Welcome to the 'boom', an extended economic era of growth, extremely cheap capital in the form of low interest rates, and private equity (PE) funds with record-high levels of funds to invest. These ingredients have given rise to an incredibly buoyant mergers and acquisitions (M&A) market which, while competitive, can be seized by smart and creative buyers.
No doubt, the competition is mounting. Whereas deals of the past typically entailed one buyer per asset, it is now common to have multiple PE and strategic buyers all vying for the same stock. In fact, a recent study of private equity deals found there has been a 45 percent increase in deal valuations in North America when compared to the start of the global recession in 2009. That means that 10 years ago a company would be valued, on average, 7.7 times its earnings before interest, tax, depreciation and amortization (EBITDA) multiple. Today that figure is already over 11 times the EBITDA multiple with no signs of it slowing down. Combined with what we have seen in the market, we can infer that buyers are picking up bigger companies or paying more for the same businesses. Either way, valuations are rising and it's time for buyers to think outside the box.
How do you compete for these assets in such a competitive market and avoid overpaying? One tactic is to identify assets that are not yet on the market and pursue an exclusive deal process. More often than not, however, the owners and boards of these assets will react by triggering the buying process in their bid to earn a better sale and any perceived exclusivity is lost. Another option is to look beyond highly-competitive geographies for assets in developing countries such as South America, Asia, or Africa. Still, while the deal process may be less competitive, buyers face the risks of operating in unfamiliar markets and economies.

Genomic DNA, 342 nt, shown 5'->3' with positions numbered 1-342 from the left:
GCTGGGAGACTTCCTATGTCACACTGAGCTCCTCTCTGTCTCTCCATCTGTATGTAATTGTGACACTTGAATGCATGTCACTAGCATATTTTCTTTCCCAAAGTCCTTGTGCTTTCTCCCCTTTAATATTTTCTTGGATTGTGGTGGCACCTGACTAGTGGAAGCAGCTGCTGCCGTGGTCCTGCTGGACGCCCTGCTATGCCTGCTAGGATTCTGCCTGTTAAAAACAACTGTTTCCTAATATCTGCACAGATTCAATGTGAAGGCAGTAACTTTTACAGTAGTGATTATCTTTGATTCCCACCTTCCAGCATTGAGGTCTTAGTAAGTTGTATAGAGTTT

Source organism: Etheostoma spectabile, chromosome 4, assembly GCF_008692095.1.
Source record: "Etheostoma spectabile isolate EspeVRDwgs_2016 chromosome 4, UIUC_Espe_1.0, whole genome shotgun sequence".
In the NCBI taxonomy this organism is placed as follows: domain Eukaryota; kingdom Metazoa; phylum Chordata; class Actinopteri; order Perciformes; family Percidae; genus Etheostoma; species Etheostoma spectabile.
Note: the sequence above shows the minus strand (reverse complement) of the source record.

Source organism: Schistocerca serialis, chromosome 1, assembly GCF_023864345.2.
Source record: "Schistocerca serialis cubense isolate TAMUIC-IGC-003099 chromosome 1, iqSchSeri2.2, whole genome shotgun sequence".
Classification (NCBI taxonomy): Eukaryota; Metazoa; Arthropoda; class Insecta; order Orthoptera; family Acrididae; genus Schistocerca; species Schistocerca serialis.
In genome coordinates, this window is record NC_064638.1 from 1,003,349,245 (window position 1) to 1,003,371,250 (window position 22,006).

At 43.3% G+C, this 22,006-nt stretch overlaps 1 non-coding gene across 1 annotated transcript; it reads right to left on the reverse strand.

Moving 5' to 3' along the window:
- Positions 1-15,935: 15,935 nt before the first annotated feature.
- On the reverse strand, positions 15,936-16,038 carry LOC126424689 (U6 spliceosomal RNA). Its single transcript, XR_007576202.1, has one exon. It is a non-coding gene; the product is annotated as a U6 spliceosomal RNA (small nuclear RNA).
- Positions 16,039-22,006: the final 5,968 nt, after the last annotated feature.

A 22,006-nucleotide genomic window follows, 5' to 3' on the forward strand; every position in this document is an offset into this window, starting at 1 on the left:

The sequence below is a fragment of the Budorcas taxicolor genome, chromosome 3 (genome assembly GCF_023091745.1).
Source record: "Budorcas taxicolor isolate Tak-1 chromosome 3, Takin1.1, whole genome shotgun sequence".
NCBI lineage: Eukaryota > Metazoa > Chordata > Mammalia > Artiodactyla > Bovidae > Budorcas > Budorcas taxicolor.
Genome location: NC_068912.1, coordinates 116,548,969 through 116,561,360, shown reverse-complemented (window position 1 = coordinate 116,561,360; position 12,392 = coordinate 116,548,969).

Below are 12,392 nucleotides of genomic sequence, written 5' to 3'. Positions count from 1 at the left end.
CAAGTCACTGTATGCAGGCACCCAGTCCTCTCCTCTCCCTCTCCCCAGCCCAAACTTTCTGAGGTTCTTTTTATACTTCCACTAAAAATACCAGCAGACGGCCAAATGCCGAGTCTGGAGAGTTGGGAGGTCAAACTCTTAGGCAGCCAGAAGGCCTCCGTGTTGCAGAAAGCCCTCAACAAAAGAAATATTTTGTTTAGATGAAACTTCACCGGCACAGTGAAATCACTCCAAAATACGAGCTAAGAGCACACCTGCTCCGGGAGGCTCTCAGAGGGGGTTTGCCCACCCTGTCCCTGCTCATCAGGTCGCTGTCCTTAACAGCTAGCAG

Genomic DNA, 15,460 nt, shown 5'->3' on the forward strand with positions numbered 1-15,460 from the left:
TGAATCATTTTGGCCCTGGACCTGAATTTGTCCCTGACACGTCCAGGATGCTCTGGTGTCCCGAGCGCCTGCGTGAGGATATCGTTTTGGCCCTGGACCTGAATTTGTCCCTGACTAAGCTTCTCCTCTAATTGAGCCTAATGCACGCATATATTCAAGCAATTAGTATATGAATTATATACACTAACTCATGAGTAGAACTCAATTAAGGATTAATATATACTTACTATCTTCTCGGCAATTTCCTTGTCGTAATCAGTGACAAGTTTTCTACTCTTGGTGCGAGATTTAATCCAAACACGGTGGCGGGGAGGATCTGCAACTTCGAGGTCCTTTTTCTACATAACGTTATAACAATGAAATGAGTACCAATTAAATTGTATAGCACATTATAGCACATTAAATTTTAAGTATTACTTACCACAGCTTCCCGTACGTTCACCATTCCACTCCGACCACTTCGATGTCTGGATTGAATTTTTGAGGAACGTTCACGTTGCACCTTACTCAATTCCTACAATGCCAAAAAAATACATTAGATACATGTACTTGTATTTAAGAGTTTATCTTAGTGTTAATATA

A third strategy is to seek divisions and carve-outs from organizations – especially non-core assets that would flourish under new ownership. This often means re-building the back-office from scratch (e.g. hiring corporate leaders, implementing enterprise resource planning (ERP), undergoing change management, etc.), and is better suited to investors who are skilled at such transformation and possess a healthy appetite for risk.
A fourth (and arguably more viable) deal strategy is to include post deal operational value in the purchase price. For example, a buyer might consider acquiring a business with a discounted cash flow of $100M a year, yet see potential to increase that to $110M a year by way of extracting $10M of costs out of the business, thereby enabling them to pay a higher purchase price. This is becoming an incredibly common technique, smart sellers are doing it proactively and smart buyers are looking for those cost reductions to give them an edge on the valuation of the organization. Still, the success of this strategy on the buyer's side hinges on their ability to 'make good' on those cash extractions post deal.
These are all viable strategies, albeit with several associated risks. Getting the financials wrong could eliminate any perceived upsides, while economic shifts, market changes, or future interest rate hikes could erode projected savings.
Nevertheless, there is a cost to standing on the sidelines. Not making a deal may mean getting locked out of that opportunity for the next five to six years due to the cyclical nature of assets coming on the market. So while the competition may be stiff and the prices may be high, smart buyers will always find ways to overcome a challenging market and grow their portfolio profitably. It does however imply better preparation, greater risk appetite and reacting quickly when opportunities arise.
And when you are ready,
Let's do this.